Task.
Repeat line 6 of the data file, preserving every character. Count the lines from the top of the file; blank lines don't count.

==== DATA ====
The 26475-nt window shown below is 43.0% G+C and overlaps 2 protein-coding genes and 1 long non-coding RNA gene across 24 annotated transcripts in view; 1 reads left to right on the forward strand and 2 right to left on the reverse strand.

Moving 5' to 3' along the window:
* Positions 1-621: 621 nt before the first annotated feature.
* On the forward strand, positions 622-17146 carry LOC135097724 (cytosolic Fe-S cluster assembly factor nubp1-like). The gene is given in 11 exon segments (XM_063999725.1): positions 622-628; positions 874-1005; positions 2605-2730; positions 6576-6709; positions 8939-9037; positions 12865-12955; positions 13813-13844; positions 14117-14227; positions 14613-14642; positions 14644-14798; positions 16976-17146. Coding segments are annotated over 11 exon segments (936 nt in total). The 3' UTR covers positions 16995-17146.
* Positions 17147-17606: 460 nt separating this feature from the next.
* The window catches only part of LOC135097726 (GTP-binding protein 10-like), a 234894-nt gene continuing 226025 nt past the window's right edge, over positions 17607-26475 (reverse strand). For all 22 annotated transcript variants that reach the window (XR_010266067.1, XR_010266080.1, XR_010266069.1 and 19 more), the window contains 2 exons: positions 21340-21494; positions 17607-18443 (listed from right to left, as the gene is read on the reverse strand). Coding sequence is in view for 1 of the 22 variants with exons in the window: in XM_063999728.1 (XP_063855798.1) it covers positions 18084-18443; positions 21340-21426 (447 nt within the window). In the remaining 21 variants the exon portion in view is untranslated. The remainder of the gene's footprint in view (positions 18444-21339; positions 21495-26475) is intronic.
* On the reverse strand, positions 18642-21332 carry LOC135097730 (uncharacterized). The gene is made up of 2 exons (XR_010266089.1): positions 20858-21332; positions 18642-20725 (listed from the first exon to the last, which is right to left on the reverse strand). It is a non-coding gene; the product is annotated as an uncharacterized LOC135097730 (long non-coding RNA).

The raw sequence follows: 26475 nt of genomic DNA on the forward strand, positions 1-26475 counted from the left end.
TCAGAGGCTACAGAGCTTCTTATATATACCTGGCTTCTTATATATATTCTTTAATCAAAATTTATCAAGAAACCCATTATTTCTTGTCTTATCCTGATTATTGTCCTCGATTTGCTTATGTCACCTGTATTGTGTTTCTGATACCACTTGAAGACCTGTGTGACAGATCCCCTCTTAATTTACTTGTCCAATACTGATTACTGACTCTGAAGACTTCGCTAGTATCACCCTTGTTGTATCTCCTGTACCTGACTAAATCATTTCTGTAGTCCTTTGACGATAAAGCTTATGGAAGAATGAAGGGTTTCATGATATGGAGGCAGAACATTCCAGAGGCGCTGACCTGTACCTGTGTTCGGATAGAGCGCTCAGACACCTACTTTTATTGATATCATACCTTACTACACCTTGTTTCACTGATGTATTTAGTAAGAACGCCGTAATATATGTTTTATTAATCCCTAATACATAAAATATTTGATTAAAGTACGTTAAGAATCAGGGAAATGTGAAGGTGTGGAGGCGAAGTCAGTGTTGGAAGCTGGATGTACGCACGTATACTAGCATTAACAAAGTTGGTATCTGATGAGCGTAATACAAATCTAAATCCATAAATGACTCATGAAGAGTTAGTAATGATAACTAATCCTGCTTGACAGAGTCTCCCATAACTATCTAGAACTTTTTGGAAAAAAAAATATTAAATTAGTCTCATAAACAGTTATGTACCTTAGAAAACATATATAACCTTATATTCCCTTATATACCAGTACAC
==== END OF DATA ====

* The window catches only part of LOC135097726 (GTP-binding protein 10-like), a 234894-nt gene continuing 226025 nt past the window's right edge, over positions 17607-26475 (reverse strand). For all 22 annotated transcript variants that reach the window (XR_010266067.1, XR_010266080.1, XR_010266069.1 and 19 more), the window contains 2 exons: positions 21340-21494; positions 17607-18443 (listed from right to left, as the gene is read on the reverse strand). Coding sequence is in view for 1 of the 22 variants with exons in the window: in XM_063999728.1 (XP_063855798.1) it covers positions 18084-18443; positions 21340-21426 (447 nt within the window). In the remaining 21 variants the exon portion in view is untranslated. The remainder of the gene's footprint in view (positions 18444-21339; positions 21495-26475) is intronic.